The Help I Found for Treatment-Resistant Depression: TMS

I want to share my personal experience about struggling with “treatment-resistant” depression on-and-off for the last 14 years, and to tell you about the treatment that took me from my most recent episode, which was well into its thirteenth month, to 100% remission, gradually, over a six-week period. Since completing my series of 32 TMS (Transcranial Magnetic Stimulation) therapy treatments, one every week day, for a bit over 6 weeks, I have been totally depression-free. I’m not saying this will be the answer for you, if you have severe, “treatment-resistant depression,” as I did, I’m merely relating my story.

What really scared me was the fact that, over the last few years, the episodes of 100% disabling illness were growing longer and coming closer together. It appeared to me that I was looking at spending, maybe, the rest of my life in a state of major depression. That was unacceptable to me, so despite my being told that “everything that can be done has been done, and I’d just have to live with it,” I kept looking and asking different doctors until I found something that appeared to offer hope—at that point, I had nothing left to lose and was willing to try anything that might even have a chance of working.

My current psychiatrist suggested TMS therapy treatments, but he cautioned me that I’d probably have to travel a good distance to get them and have a prolonged battle with my insurance company to get coverage. Both turned-out to be true, but after a series of denials and appeals, letters of medical necessity from two different psychiatrists, and an arm-twisting phone call by one of them directly to my insurance company, they approved coverage at 80% (the maximum my policy allowed). This made it possible for me to proceed. (At the time, there were only about 14 centers in the U.S. offering TMS. I have read that, since then, that number has mushroomed to 145.)

I’ve had 3 ECT or “shock treatments, been prescribed a virtual pharmacy of antidepressants and even, in desperation, some “off-label” prescriptions for antipsychotics! None of these things worked, although I tried for years.

TMS was approved by the FDA in 2008 for the treatment of depression, the first non-surgical, non-drug treatment for depression that the FDA has approved since “shock” treatments were approved in the 30s.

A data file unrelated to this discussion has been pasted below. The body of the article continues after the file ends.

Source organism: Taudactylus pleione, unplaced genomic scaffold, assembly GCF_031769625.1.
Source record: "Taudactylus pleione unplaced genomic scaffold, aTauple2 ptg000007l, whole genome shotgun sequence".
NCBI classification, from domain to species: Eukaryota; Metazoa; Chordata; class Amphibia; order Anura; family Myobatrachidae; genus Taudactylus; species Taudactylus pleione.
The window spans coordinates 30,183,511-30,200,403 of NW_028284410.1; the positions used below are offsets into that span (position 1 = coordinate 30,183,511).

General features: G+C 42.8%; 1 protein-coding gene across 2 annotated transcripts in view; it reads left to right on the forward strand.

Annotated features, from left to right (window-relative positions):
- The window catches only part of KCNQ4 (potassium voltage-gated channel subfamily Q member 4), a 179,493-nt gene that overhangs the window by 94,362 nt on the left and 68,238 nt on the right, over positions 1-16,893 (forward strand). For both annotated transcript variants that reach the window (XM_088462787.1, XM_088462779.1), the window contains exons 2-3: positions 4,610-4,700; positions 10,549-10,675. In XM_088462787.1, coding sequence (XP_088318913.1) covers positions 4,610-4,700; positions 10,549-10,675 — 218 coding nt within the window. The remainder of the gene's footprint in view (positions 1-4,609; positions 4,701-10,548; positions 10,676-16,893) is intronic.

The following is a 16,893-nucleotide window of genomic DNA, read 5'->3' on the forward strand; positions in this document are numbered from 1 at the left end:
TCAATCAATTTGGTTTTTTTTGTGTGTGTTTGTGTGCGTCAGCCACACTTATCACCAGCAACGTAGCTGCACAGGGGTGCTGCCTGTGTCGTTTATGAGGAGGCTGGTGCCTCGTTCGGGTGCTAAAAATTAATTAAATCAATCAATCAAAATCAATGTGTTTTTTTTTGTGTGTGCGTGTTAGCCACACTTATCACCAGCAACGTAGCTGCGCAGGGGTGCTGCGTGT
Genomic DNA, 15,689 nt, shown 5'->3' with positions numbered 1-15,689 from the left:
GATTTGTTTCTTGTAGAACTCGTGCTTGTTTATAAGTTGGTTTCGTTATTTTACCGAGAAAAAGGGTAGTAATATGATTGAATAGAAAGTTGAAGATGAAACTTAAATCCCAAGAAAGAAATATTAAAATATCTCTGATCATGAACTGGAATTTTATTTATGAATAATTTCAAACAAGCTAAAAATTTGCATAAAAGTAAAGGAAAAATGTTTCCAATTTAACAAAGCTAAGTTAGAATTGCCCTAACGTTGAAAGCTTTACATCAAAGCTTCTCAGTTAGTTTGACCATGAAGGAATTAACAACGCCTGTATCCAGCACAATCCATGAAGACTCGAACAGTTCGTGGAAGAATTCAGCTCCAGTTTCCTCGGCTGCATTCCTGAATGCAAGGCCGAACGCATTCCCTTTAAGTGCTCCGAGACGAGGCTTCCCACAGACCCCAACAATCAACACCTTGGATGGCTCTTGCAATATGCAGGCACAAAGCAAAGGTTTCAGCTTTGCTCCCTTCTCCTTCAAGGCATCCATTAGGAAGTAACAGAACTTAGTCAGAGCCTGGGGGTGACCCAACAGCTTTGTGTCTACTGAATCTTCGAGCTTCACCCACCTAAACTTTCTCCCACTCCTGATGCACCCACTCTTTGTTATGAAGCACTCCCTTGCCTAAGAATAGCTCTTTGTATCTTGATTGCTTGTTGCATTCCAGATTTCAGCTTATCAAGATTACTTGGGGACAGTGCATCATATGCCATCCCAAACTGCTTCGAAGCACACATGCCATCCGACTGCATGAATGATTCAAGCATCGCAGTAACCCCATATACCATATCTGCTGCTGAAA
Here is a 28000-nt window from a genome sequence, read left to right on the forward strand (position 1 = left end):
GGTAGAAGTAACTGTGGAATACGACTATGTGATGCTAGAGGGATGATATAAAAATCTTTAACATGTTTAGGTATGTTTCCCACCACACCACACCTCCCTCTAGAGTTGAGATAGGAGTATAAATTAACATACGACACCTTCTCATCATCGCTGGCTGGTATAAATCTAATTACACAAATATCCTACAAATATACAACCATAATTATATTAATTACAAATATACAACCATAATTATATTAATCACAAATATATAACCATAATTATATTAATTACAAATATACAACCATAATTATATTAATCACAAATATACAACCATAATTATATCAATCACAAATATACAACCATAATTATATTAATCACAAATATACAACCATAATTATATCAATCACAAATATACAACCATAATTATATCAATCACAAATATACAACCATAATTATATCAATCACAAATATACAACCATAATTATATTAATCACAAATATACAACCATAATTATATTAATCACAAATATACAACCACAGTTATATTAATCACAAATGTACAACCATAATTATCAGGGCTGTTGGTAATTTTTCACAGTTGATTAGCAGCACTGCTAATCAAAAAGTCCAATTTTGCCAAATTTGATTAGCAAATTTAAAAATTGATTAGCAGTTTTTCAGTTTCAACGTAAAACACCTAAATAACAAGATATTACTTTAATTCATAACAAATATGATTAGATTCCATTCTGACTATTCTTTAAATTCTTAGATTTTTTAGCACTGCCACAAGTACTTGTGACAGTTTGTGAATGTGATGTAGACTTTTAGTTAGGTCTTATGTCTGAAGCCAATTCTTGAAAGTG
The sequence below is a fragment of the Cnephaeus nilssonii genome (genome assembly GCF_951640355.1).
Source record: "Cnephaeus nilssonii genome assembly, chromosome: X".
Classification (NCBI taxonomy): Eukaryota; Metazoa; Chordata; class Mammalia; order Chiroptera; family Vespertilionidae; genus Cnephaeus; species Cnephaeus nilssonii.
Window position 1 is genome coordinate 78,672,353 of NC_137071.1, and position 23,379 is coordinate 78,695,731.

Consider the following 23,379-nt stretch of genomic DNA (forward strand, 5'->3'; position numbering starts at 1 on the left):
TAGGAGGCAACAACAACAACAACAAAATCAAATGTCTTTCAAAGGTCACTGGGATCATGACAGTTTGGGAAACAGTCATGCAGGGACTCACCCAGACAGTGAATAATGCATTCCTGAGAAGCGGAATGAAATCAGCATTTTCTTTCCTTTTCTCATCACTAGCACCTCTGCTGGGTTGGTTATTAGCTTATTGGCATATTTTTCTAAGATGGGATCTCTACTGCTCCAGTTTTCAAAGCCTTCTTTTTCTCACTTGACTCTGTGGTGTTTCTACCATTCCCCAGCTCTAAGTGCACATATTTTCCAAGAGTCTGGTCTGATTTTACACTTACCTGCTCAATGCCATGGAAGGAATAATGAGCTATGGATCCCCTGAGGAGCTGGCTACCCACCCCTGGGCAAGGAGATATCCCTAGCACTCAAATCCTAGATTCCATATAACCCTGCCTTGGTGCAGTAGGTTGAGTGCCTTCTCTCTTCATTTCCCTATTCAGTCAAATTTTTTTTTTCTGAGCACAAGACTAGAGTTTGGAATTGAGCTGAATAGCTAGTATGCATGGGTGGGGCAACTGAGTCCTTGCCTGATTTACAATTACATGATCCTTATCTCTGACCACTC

The sole manufacturer of the TMS machine in the U.S. quoted these statistics to me: that 1 out of 3 patients experience COMPLETE REMISSION, and that 1 out of 2 experience SIGNIFICANT RELIEF. Maybe I was just one of the lucky ones who got completely better, but that’s what happened to me.

The basic principle behind it is this discovery: just as they have identified which physical parts of the brain control finger movement, the sense of hearing, smell, speech, and so on, they have now identified the little part of the brain that seems to control mood and depression. It's only a 2.5 inch formation called the left prefrontal cortex, on the left side of your brain near the front. They shoot electromagnetic pulses through your skull to that target area only, and they've found that it stimulates that part to work again. When that happens, the depression goes away—it sure did for me, anyway, when NOTHING else worked. By the way, I had no memory-loss or other side effects. Unlike ECT, which shocks the whole brain, causes a seizure, unconsciousness, and, in all to many cases, memory loss, during TMS treatments you are fully awake, can talk or even sleep, they don’t hurt, and they have no side-effects, that I experienced, at least.

louis 1888

ANSWER: Thanks for sharing Louis. I have to say I didn't have to go this route and so I haven't done research on this. So, I read up on it from the Mayo Clinic and our readers can learn more here along with the risks...

Thanks for the personal story. We will keep our ears and eyes open on this method before we officially recommend it. :) We certainly hope your health continues down the right path!

Blessings,

Merri Ellen

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Nov 10, 2013
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Thank you
by: Anonymous

Thank you for giving some hope when all feels hopeless. Means the world.

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